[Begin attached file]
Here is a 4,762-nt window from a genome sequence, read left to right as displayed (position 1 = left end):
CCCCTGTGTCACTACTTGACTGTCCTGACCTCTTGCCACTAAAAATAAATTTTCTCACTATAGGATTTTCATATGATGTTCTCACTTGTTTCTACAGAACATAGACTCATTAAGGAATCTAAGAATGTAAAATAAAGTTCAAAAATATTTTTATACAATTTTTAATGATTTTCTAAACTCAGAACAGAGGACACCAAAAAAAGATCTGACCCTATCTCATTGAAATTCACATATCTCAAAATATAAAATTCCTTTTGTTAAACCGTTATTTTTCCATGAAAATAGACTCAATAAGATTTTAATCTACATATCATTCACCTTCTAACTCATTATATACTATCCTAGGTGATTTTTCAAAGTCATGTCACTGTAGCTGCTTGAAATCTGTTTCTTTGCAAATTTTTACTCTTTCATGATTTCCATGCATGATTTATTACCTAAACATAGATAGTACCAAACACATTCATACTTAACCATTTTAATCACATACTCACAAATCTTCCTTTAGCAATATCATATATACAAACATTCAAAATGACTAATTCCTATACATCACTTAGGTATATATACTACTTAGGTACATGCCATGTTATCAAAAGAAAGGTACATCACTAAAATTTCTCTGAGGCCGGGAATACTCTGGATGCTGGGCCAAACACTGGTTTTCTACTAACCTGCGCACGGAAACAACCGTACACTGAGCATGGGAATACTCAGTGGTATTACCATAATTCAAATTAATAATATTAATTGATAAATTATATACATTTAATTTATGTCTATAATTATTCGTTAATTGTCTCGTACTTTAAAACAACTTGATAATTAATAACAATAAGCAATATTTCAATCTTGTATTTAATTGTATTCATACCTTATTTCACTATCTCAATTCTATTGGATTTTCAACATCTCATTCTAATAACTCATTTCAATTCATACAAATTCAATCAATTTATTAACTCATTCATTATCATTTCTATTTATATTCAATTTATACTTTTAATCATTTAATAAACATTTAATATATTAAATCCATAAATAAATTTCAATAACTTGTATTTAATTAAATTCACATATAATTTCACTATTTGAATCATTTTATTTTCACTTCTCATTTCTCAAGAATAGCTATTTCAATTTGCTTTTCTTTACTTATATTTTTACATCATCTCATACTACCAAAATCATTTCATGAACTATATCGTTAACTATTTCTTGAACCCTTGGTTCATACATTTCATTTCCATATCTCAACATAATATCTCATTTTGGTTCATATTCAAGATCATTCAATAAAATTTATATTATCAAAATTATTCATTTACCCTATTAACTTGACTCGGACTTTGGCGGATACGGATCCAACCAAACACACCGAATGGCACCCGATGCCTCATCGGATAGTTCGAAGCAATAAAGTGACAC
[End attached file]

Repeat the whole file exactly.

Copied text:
Here is a 4,762-nt window from a genome sequence, read left to right as displayed (position 1 = left end):
CCCCTGTGTCACTACTTGACTGTCCTGACCTCTTGCCACTAAAAATAAATTTTCTCACTATAGGATTTTCATATGATGTTCTCACTTGTTTCTACAGAACATAGACTCATTAAGGAATCTAAGAATGTAAAATAAAGTTCAAAAATATTTTTATACAATTTTTAATGATTTTCTAAACTCAGAACAGAGGACACCAAAAAAAGATCTGACCCTATCTCATTGAAATTCACATATCTCAAAATATAAAATTCCTTTTGTTAAACCGTTATTTTTCCATGAAAATAGACTCAATAAGATTTTAATCTACATATCATTCACCTTCTAACTCATTATATACTATCCTAGGTGATTTTTCAAAGTCATGTCACTGTAGCTGCTTGAAATCTGTTTCTTTGCAAATTTTTACTCTTTCATGATTTCCATGCATGATTTATTACCTAAACATAGATAGTACCAAACACATTCATACTTAACCATTTTAATCACATACTCACAAATCTTCCTTTAGCAATATCATATATACAAACATTCAAAATGACTAATTCCTATACATCACTTAGGTATATATACTACTTAGGTACATGCCATGTTATCAAAAGAAAGGTACATCACTAAAATTTCTCTGAGGCCGGGAATACTCTGGATGCTGGGCCAAACACTGGTTTTCTACTAACCTGCGCACGGAAACAACCGTACACTGAGCATGGGAATACTCAGTGGTATTACCATAATTCAAATTAATAATATTAATTGATAAATTATATACATTTAATTTATGTCTATAATTATTCGTTAATTGTCTCGTACTTTAAAACAACTTGATAATTAATAACAATAAGCAATATTTCAATCTTGTATTTAATTGTATTCATACCTTATTTCACTATCTCAATTCTATTGGATTTTCAACATCTCATTCTAATAACTCATTTCAATTCATACAAATTCAATCAATTTATTAACTCATTCATTATCATTTCTATTTATATTCAATTTATACTTTTAATCATTTAATAAACATTTAATATATTAAATCCATAAATAAATTTCAATAACTTGTATTTAATTAAATTCACATATAATTTCACTATTTGAATCATTTTATTTTCACTTCTCATTTCTCAAGAATAGCTATTTCAATTTGCTTTTCTTTACTTATATTTTTACATCATCTCATACTACCAAAATCATTTCATGAACTATATCGTTAACTATTTCTTGAACCCTTGGTTCATACATTTCATTTCCATATCTCAACATAATATCTCATTTTGGTTCATATTCAAGATCATTCAATAAAATTTATATTATCAAAATTATTCATTTACCCTATTAACTTGACTCGGACTTTGGCGGATACGGATCCAACCAAACACACCGAATGGCACCCGATGCCTCATCGGATAGTTCGAAGCAATAAAGTGACAC